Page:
In the tradition of Something Borrowed and Something Blue, I do think it would be interesting to see this story from Ben's side of the equation, now that we've accompanied Claudia on her rollercoaster ride.
While I loved, loved, loved the whimsicality and relationships of "Love Walked In", I found Marisa De Los Santos' 2nd effort to be real in a way that was burdensome and depressing, while marveling over her gift of character development. While there are moments of levity and the story and overall themes are nearly flawless from a literary perspective, this isn't a book for the faint of heart, especially those of us who have experienced losses similar to those detailed in the novel.
I have a 3-year-old son who LOVES trains and cannot get enough of them. This book is perfect for him for that reason. The pictures are beautifully done in pastels, and he loves to point things out to me while we read the book together. When I ask him what he wants to read at night before bed, he'll shout "Bunny Train! Bunny Train!". The story is a good parable about not giving up when times get tough and having faith in yourself, but, really, ultimately, it's the pictures and the train motif that he loves. Well worth reading to your little one.
While there were some touching and shocking moments in this book, overall, it was just not Weiner's best work. The writing is slow and kind of plods along.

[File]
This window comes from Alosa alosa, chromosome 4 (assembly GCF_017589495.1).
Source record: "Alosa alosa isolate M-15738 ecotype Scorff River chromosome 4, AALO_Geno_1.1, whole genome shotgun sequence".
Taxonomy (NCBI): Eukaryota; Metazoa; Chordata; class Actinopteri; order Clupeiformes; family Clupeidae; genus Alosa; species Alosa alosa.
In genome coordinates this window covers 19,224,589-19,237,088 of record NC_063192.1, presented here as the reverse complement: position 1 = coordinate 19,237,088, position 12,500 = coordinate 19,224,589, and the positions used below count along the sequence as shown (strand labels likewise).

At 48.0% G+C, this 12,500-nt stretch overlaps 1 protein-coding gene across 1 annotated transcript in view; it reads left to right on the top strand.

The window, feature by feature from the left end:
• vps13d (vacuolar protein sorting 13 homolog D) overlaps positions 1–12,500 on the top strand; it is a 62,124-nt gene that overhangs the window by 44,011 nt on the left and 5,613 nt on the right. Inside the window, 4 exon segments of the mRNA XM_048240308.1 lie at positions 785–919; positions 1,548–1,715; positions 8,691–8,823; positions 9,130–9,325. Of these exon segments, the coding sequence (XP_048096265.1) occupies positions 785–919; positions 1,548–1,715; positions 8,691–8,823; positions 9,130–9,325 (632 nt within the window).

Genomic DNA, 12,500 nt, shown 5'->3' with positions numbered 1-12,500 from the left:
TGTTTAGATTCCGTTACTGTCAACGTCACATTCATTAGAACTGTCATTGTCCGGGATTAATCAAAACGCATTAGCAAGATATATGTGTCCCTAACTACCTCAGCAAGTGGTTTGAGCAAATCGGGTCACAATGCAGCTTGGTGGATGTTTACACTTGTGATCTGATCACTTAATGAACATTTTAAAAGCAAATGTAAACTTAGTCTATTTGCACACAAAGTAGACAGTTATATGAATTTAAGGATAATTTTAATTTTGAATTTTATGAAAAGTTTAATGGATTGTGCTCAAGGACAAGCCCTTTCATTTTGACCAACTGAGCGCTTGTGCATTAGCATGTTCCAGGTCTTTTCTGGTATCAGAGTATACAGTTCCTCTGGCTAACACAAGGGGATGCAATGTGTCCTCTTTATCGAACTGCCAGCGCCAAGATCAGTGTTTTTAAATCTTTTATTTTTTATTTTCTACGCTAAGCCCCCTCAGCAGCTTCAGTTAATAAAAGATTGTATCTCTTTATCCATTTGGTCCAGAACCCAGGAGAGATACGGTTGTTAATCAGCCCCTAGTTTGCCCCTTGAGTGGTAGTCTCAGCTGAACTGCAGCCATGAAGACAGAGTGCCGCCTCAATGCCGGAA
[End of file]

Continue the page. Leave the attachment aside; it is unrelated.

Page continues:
She switches back and forth between the mother and daughter's first person voices, but this change of perspective adds little or nothing to the story. A third-person perspective would have worked just as well.
While "Good in Bed" is a great novel, this "sequel" falls woefully short. If you loved "Good in Bed," keep Cannie, Joy, and Peter magically in the past and don't bother to find out what happens to them. It's not worth the ride.
The Cinderella Pact is a fast-paced, duplicitous twist on the traditional Cinderella story. When main character, Nola Devlin, is immediately rejected for the columnist job she wants at the magazine where she is a low-level editor, presumably due to her weight, she submits an application under the false identity of Belinda Apple, who is skinny, stylish, and British (according to the picture Nola photoshops).
Though this novel borrows heavily from the much-used Jennifer Weiner emphasis on the insecurities of overweight women and the related societal cruelty and indifference they face on a daily basis, including the extreme deprivation felt during a diet and exercise regime to lose the weight and "change their lives", the rest of the story keeps your attention through the ever higher stakes faced by the main character in the course of hiding her secret identity and trying to find true love.
The vignettes of Nola's flawed family ring true, as does her close female friendships. For anyone who identified with the Devil Wears Prada, there's also an evil boss thrown in for good measure.
While I've been a long time fan and reader of the "chick lit" genre, I avoided the "Shopaholic" series up until recently because, quite frankly, I HATE to shop. As a result, I figured I would find the main character too shallow and annoying to relate to.